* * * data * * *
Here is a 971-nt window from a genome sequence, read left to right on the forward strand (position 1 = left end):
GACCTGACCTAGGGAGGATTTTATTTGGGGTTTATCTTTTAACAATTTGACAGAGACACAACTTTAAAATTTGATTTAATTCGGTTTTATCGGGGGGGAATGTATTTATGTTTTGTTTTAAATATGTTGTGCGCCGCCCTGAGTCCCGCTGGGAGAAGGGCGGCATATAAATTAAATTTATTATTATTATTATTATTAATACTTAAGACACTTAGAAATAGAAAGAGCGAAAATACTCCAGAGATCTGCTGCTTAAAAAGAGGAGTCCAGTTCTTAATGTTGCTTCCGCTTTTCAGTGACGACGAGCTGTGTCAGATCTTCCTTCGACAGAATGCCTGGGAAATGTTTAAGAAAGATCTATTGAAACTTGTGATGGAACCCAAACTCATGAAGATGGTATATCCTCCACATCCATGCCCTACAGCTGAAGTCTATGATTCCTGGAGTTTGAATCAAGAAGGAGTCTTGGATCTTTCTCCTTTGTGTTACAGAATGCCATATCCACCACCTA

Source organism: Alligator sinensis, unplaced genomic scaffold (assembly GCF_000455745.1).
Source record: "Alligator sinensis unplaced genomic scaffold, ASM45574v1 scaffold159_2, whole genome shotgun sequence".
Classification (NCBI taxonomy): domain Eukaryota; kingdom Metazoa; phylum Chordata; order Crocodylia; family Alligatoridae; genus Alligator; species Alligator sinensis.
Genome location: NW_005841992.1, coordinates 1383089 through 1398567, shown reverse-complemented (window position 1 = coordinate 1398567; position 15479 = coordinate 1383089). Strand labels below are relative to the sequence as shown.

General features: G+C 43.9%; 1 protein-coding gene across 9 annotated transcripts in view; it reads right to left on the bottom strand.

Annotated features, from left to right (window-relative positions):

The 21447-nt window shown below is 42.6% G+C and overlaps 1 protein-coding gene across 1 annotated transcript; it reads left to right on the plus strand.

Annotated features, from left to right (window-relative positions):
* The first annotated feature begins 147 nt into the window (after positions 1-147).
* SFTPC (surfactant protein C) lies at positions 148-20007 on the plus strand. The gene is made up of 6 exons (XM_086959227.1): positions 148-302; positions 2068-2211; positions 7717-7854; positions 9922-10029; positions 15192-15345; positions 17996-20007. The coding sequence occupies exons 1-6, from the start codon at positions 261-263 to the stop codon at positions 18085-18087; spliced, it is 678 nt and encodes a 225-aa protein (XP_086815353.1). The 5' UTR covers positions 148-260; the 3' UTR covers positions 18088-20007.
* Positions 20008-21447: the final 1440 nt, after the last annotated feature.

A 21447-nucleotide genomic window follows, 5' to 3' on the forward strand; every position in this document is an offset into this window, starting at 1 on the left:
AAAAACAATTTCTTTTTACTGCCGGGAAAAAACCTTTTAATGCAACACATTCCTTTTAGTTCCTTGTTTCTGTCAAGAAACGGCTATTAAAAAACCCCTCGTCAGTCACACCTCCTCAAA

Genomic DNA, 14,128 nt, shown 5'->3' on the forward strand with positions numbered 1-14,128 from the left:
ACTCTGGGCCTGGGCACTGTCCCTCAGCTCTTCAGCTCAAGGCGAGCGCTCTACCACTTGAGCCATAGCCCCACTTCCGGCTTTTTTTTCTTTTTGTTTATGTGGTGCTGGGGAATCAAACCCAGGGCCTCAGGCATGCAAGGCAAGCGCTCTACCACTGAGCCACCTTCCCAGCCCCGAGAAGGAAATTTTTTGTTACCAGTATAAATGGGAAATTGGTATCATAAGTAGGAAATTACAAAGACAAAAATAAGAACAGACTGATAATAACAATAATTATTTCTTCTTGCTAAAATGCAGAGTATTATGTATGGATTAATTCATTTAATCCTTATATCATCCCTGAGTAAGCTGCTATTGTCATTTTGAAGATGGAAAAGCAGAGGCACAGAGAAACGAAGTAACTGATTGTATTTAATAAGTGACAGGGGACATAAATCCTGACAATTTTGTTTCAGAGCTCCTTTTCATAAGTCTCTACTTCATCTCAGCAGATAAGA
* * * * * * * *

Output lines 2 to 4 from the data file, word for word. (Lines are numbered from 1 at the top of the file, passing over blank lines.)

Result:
GACCTGACCTAGGGAGGATTTTATTTGGGGTTTATCTTTTAACAATTTGACAGAGACACAACTTTAAAATTTGATTTAATTCGGTTTTATCGGGGGGGAATGTATTTATGTTTTGTTTTAAATATGTTGTGCGCCGCCCTGAGTCCCGCTGGGAGAAGGGCGGCATATAAATTAAATTTATTATTATTATTATTATTAATACTTAAGACACTTAGAAATAGAAAGAGCGAAAATACTCCAGAGATCTGCTGCTTAAAAAGAGGAGTCCAGTTCTTAATGTTGCTTCCGCTTTTCAGTGACGACGAGCTGTGTCAGATCTTCCTTCGACAGAATGCCTGGGAAATGTTTAAGAAAGATCTATTGAAACTTGTGATGGAACCCAAACTCATGAAGATGGTATATCCTCCACATCCATGCCCTACAGCTGAAGTCTATGATTCCTGGAGTTTGAATCAAGAAGGAGTCTTGGATCTTTCTCCTTTGTGTTACAGAATGCCATATCCACCACCTA

Source organism: Alligator sinensis, unplaced genomic scaffold (assembly GCF_000455745.1).
Source record: "Alligator sinensis unplaced genomic scaffold, ASM45574v1 scaffold159_2, whole genome shotgun sequence".